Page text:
Throughout the story Premchand is much more interested in condemning Lucknowi culture than in portraying it. His use of language contributes to this effect of distance and hostility. Rather than drawing us into the Lucknowi atmosphere, his language removes us from it. In narrating the story, Premchand conspicuously rejects most of the Perso-Arabic words actually used in Vajid Ali Shah's Lucknow in favor of pointedly Sanskritic ones. Premchand, familiar with Urdu from boyhood, often used Perso-Arabic words in his Hindi stories where they seemed appropriate. In this story particularly, the only one of his stories to center wholly on Lucknow and Lucknowi culture, his narrator's insistence on a heavily Sanskritic vocabulary makes a strong political point.
For in fact the narrator carries his aversion to Perso-Arabic words very far. Itemizing the different forms of vilasita, he finds Lucknowi poets absorbed in the "description of love and lovers' separation": "Kavigan prem aur virah ke varnan men...lipt the" (269). Any Hindi speaker concerned to evoke classical Lucknowi poetry even accurately, much less vividly, could easily write something like "sha'ir 'ishq aur firaq ke bayan men...masruf the." Similarly, later in the story the hookah which the chess players smoke burns "like the heart of some lover"--not "kisi 'ashiq ke dil ki tarah," but "kisi premi ke hriday ki bhanti" (273). Even today colloquial Hindi retains words like sha'ir, 'ishq, 'ashiq, and dil in exactly such Urdu-influenced romantic contexts, and lipt and bhanti are surely less common than masruf and tarah. Most prominent of all is the ubiquitous Sanskritic abstract noun vilasita, which is used to sum up and condemn Lucknowi culture. Only rarely does Premchand use such Sanskritic vocabulary to sharpen rather than blunt an image: the chess players are so absorbed that "ko'i yogi bhi samadhi men itna ekagra na hota hoga"--"probably no yogi in deep meditation had ever been so intent" (276).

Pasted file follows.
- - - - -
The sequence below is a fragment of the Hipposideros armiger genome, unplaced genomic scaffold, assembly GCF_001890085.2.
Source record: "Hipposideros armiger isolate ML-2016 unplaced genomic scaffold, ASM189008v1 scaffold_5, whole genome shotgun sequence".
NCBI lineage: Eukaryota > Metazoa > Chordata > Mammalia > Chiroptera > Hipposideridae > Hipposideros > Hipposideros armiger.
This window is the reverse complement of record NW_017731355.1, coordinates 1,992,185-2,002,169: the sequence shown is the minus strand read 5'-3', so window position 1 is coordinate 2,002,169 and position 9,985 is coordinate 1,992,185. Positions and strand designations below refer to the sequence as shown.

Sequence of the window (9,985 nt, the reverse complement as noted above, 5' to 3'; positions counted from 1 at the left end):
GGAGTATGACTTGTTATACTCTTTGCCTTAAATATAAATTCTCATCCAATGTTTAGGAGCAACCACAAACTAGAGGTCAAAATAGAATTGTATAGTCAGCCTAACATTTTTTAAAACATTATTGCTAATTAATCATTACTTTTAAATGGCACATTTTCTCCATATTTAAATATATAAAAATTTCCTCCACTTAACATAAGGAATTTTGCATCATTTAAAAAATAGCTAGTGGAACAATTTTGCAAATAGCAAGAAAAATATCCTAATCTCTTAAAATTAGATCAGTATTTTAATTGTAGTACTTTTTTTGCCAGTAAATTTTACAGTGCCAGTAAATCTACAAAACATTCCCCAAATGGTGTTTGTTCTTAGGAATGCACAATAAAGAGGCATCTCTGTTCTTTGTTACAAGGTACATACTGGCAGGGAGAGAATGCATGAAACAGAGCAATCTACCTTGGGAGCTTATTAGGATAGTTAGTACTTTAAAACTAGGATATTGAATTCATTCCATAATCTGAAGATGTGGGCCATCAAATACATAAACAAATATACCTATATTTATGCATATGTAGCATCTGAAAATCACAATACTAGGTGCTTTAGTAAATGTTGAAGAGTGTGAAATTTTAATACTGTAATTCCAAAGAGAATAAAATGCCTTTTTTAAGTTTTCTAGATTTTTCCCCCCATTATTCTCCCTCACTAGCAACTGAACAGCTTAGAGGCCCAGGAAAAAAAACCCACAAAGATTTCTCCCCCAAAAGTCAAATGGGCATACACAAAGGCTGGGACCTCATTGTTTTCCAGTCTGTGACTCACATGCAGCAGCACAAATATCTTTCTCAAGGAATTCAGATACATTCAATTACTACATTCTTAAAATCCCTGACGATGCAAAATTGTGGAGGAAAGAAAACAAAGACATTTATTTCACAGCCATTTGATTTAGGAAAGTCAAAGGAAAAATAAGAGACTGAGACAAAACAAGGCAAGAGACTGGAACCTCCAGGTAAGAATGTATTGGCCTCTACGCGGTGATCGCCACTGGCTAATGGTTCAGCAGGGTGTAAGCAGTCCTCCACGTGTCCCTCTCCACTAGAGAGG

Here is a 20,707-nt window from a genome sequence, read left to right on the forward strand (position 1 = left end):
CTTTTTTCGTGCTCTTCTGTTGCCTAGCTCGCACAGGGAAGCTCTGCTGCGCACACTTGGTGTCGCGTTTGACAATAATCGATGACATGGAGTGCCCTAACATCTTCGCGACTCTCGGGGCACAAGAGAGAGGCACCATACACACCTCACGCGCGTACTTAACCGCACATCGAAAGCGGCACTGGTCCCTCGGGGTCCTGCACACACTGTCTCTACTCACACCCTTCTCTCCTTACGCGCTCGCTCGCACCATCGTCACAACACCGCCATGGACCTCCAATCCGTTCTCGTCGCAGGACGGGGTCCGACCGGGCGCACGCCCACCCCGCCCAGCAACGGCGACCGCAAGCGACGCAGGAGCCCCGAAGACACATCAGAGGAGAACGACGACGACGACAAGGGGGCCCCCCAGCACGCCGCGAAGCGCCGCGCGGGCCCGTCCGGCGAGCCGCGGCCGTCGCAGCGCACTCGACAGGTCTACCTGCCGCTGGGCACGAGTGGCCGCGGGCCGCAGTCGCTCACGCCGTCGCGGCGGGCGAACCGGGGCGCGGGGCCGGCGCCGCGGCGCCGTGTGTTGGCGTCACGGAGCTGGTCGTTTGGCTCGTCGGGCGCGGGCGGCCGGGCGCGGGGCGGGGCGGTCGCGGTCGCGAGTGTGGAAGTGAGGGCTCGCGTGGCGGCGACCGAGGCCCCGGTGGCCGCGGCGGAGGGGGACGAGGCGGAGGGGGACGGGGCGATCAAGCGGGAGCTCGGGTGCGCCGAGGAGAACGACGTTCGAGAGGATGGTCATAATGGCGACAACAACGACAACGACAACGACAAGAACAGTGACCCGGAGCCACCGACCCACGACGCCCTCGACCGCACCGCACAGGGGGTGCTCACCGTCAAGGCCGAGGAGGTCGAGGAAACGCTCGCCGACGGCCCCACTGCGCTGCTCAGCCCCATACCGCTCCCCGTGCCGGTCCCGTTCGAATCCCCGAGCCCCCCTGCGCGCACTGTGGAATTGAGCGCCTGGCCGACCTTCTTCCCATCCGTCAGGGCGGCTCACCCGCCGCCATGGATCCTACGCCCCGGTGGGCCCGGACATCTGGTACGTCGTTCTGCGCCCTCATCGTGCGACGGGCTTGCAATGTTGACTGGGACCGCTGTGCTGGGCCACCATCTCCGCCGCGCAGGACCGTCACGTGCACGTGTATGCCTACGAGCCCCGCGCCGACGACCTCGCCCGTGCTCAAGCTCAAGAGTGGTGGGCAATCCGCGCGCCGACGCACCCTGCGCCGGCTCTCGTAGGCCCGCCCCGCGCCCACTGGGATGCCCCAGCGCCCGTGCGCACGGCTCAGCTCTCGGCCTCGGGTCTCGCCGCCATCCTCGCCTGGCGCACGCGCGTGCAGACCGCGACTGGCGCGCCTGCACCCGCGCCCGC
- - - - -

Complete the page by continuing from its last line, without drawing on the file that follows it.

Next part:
The characters themselves do, of course, use Perso-Arabic words rather than the sanskritized language which Premchand as narrator insists upon. They occasionally use exclamatlons that show their identity as Muslims (vallah, Hazrat Husain ki qasam), and Mirza's wife uses a few characteristically feminine expressions (nigori, nauj, nikhattu); but generally they speak simple standard Urdu, devoid of special flourishes. Conversations in the story are informal, involving only Mir and Mirza (who are social equals and old friends), their  wives, and various servants; there is thus no occasion for the famous Lucknowi formality, courtesy, and elegance in conversation. When the chess players are together, they speak laconically by choice: "Except for a few words like 'check' and 'checkmate,' no other sentences left their lips" (276). In language as in other dimensions of the story, local color is the last thing Premchand wants to offer us.
The Hindi story, "Shatranj ke khilari," on which this discussion is based, was published in the journal Madhuri (Sweetness; Lucknow) in 1924. Some time in the next few years, but before 1928, Premchand published an Urdu version of the same story called "Shatranj ki bazi" (The Chess Game) in a volume of stories entitled Khvab o khiyal (Dreams and Visions). Many of Premchand's stories were published in this fashion, in separate Hindi and Urdu versions. Unfortunately, it is often impossible to determine which version of a given story Premchand first wrote. The version first published may reflect merely chance or convenience rather than prior composition. Usually the Hindi and Urdu versions of a story differ somewhat from each other. In the case of this story, they differ in ways which perhaps illumine some of the points made above about Premchand's use of language.